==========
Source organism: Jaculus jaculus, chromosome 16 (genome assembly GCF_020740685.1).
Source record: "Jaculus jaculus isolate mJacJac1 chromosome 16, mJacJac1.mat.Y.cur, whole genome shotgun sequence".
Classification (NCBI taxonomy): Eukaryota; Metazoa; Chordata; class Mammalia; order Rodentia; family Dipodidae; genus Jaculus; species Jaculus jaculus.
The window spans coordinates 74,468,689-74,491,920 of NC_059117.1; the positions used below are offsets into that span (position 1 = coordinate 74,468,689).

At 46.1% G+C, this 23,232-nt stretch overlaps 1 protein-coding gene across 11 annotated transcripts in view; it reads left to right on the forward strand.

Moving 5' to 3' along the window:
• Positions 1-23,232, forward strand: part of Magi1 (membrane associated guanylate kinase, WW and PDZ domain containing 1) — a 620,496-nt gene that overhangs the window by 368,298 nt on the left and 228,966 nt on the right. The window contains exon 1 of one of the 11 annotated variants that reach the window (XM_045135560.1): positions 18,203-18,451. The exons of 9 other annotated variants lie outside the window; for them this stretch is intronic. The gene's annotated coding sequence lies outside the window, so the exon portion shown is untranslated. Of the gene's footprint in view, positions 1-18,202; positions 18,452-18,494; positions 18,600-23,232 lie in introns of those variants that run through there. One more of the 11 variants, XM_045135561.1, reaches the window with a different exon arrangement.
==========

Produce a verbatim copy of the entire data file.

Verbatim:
Source organism: Jaculus jaculus, chromosome 16 (genome assembly GCF_020740685.1).
Source record: "Jaculus jaculus isolate mJacJac1 chromosome 16, mJacJac1.mat.Y.cur, whole genome shotgun sequence".
Classification (NCBI taxonomy): Eukaryota; Metazoa; Chordata; class Mammalia; order Rodentia; family Dipodidae; genus Jaculus; species Jaculus jaculus.
The window spans coordinates 74,468,689-74,491,920 of NC_059117.1; the positions used below are offsets into that span (position 1 = coordinate 74,468,689).

At 46.1% G+C, this 23,232-nt stretch overlaps 1 protein-coding gene across 11 annotated transcripts in view; it reads left to right on the forward strand.

Moving 5' to 3' along the window:
• Positions 1-23,232, forward strand: part of Magi1 (membrane associated guanylate kinase, WW and PDZ domain containing 1) — a 620,496-nt gene that overhangs the window by 368,298 nt on the left and 228,966 nt on the right. The window contains exon 1 of one of the 11 annotated variants that reach the window (XM_045135560.1): positions 18,203-18,451. The exons of 9 other annotated variants lie outside the window; for them this stretch is intronic. The gene's annotated coding sequence lies outside the window, so the exon portion shown is untranslated. Of the gene's footprint in view, positions 1-18,202; positions 18,452-18,494; positions 18,600-23,232 lie in introns of those variants that run through there. One more of the 11 variants, XM_045135561.1, reaches the window with a different exon arrangement.